# Question 2

• October 16th 2006, 07:55 AM
ThePerfectHacker
Question 2
A triangular number is the sequence:
1,3,6,10,15,21,...

A square number is the sequence:
1,4,9,16,25,...

Show that there are these two sequences contain infinitely many same numbers, i.e. 1 and 1.
• October 16th 2006, 09:50 AM
topsquark
Quote:

Originally Posted by ThePerfectHacker
A triangular number is the sequence:
1,3,6,10,15,21,...

A square number is the sequence:
1,4,9,16,25,...

Show that there are these two sequences contain infinitely many same numbers, i.e. 1 and 1.

To clarify: You mean that the set of numbers that belong to both the triangular sequence and the square sequence has an infinite number of members?

-Dan
• October 16th 2006, 05:26 PM
ThePerfectHacker
Quote:

Originally Posted by topsquark
To clarify: You mean that the set of numbers that belong to both the triangular sequence and the square sequence has an infinite number of members?

-Dan

Yes
• October 17th 2006, 06:42 AM
ThePerfectHacker
I do not understand the last line of the solution?
• October 17th 2006, 07:26 AM
Soroban
Hello, TPHacker!

Generally, with this type of problem we can generate solutions
with a recurrence formula of the form:

. . nth term .= .k·(preceding term) ± (term before) ... for some constant k.

In short, I "eyeballed" it . . .

• October 17th 2006, 08:23 AM
ThePerfectHacker
Beautiful job Soroban +rep+
Never seen it done like that.

I have modified (not really the right word) your recurrence relation into a different form:
---
I always tried to show that the cubic sequence and triangular sequence only have a trivial solution i.e. 1. And it seems to be true for higher orders also but I was unable to prove that, you know how?
• October 17th 2006, 01:37 PM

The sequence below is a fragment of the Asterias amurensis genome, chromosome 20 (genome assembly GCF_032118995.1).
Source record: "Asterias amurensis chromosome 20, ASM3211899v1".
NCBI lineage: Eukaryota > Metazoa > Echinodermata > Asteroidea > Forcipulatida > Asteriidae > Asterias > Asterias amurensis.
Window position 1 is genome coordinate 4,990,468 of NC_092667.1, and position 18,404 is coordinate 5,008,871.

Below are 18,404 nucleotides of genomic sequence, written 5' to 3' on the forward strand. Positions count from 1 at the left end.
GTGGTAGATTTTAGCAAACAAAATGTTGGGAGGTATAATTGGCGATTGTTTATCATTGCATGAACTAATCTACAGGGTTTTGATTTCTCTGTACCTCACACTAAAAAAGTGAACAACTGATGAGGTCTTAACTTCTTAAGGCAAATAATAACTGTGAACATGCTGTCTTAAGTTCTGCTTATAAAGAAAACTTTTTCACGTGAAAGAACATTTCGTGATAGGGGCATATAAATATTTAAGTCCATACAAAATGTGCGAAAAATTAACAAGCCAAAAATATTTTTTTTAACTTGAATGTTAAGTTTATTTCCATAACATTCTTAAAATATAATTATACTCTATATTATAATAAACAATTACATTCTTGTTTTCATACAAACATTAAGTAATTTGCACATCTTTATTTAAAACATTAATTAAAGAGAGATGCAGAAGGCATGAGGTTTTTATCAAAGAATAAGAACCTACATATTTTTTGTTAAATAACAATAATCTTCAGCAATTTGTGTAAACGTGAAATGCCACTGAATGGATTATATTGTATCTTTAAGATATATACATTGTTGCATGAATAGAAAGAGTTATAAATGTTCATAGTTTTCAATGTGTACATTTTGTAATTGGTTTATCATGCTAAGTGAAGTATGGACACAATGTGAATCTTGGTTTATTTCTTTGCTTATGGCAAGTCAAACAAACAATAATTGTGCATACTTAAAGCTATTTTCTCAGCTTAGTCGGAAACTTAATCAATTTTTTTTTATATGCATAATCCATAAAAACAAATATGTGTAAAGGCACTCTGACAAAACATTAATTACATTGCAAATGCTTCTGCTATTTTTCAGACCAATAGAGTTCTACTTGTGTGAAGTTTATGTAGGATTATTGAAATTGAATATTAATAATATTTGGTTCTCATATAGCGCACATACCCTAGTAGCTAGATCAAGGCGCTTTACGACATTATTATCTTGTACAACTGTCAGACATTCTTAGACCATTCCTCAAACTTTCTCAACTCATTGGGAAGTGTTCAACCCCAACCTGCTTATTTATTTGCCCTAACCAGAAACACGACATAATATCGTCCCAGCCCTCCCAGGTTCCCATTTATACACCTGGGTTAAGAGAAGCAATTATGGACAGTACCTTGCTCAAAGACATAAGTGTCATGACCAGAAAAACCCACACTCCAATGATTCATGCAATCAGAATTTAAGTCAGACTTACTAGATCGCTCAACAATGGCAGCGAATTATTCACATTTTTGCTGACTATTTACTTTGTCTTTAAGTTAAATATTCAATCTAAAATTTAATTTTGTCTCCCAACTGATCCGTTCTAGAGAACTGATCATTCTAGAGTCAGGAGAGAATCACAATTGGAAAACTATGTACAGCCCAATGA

Soroban
Hello again, TPHacker!

I got a different closed form for the recurrence.

It's not my own solution; I learned the method from a few of my books.
You may have seen something similar while exploring.

Now that LaTeX is back, I'll revise this post.

We have the recurrence: . $f(n) \:=\:6\cdot f(n-1) - f(n-2)$

Assume that $f(n)$ is exponential: . $f(n) \:=\:X^n$

The equation becomes: . $X^n \:=\:6X^{n-1} - X^{n-2}$

Divide by $X^{n-2}$ and we have: . $X^2 - 6X + 1 \:= \:0$

. . which has roots: . $X \:=\:3 \pm 2\sqrt{2}$

We form a linear combination of the two roots:
. . $f(n) \:=\:A(3 + 2\sqrt{2})^n + B(3 - 2\sqrt{2})^n$

To solve for $A$ and $B$, we use the first two values of the sequence:

. . $\begin{array}{cc}f(1) \:= \\ f(2) \:=\end{array} \begin{array}{cc} A(3 + 2\sqrt{2}) + (3 - 2\sqrt{2})\\ A(3 + 2\sqrt{2})^2 + (3 - 2\sqrt{2})^2\end{array}\begin{array}{cc}= \:1 \\ = \:6\end{array}$

Solve the system and get: . $A \,= \,\frac{1}{4\sqrt{2}},\;\;B \,= \,-\frac{1}{4\sqrt{2}}$

Therefore: . $f(n) \;= \;\frac{(3 + 2\sqrt{2})^n - (3 - 2\sqrt{2})^n}{4\sqrt{2}}$

By the way: . $3 \pm 2\sqrt{2} \:=\:(1 \pm \sqrt{2})^2$

. . so you can rewrite the formula if you like . . .

• October 23rd 2006, 08:36 AM
ThePerfectHacker
Besides for Soroban's solution.... I have 3 more (1 of which I am too lazy to post).

Let $t_n$ be the $n-th$triangular number.

Solution 1)
If t_n is a square then t_{4n(n+1)} is a square. How you are suppopsed to see that, I have no idea.

Solution 2)
Following the start of Soroban;s solution we arrive at the square root of 8k² +1, which is the "Pellian equation". Thus it has infinitely many solutions.